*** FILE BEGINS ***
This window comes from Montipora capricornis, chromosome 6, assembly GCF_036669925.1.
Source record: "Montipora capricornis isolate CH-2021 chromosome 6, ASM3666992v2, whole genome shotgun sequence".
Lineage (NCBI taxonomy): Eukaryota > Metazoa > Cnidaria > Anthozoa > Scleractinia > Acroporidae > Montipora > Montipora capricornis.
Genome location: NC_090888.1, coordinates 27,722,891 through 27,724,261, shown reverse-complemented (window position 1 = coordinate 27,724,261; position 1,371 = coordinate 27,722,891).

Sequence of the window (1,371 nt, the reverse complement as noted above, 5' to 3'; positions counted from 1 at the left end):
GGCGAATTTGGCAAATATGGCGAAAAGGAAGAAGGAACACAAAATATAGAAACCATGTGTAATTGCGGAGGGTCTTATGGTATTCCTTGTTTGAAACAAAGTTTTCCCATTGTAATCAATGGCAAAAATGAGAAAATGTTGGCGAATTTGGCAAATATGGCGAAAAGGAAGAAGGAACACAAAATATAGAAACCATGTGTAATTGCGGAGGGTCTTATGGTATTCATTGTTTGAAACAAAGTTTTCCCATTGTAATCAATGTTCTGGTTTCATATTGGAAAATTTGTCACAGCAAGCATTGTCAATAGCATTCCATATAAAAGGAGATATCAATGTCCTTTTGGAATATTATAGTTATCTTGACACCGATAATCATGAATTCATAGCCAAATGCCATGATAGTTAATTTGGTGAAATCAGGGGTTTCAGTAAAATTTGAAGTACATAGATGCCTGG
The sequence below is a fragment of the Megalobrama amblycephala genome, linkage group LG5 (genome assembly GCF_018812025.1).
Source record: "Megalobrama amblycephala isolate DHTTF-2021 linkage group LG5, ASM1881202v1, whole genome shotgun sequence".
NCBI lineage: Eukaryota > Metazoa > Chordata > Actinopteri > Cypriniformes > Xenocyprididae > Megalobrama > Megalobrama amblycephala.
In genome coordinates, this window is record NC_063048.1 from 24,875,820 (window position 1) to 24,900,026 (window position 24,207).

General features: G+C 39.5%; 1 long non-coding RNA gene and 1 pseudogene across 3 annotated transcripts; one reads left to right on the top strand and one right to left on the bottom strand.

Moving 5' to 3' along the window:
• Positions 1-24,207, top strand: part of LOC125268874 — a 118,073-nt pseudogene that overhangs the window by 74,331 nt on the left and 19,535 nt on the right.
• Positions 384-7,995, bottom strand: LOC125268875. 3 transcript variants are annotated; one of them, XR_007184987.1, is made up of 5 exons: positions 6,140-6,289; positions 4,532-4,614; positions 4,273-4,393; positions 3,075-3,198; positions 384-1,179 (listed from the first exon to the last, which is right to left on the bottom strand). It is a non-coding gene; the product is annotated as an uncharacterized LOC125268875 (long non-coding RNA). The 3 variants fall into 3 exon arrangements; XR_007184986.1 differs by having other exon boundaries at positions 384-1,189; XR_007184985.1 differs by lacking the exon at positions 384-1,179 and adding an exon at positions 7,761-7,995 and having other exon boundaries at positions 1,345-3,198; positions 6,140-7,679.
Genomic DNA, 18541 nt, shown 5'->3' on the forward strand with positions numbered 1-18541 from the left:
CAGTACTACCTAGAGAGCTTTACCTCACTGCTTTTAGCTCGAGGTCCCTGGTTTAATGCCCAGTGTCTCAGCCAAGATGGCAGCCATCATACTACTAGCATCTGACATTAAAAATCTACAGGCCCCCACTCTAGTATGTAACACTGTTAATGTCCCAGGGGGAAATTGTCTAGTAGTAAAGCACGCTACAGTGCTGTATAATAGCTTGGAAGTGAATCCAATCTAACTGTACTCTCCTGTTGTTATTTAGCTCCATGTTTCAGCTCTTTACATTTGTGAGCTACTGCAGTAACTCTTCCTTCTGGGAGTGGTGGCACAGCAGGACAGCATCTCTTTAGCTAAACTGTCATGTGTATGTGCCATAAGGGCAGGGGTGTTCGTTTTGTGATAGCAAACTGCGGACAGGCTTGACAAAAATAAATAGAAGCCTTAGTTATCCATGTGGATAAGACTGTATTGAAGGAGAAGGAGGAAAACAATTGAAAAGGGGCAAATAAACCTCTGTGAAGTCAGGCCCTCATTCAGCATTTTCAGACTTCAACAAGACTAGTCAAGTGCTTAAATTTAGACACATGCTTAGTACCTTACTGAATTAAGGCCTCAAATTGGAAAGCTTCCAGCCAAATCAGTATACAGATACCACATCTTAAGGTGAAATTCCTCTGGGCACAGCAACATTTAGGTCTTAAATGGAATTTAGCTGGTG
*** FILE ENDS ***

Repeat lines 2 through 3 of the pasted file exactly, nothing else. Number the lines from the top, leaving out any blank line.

Source record: "Montipora capricornis isolate CH-2021 chromosome 6, ASM3666992v2, whole genome shotgun sequence".
Lineage (NCBI taxonomy): Eukaryota > Metazoa > Cnidaria > Anthozoa > Scleractinia > Acroporidae > Montipora > Montipora capricornis.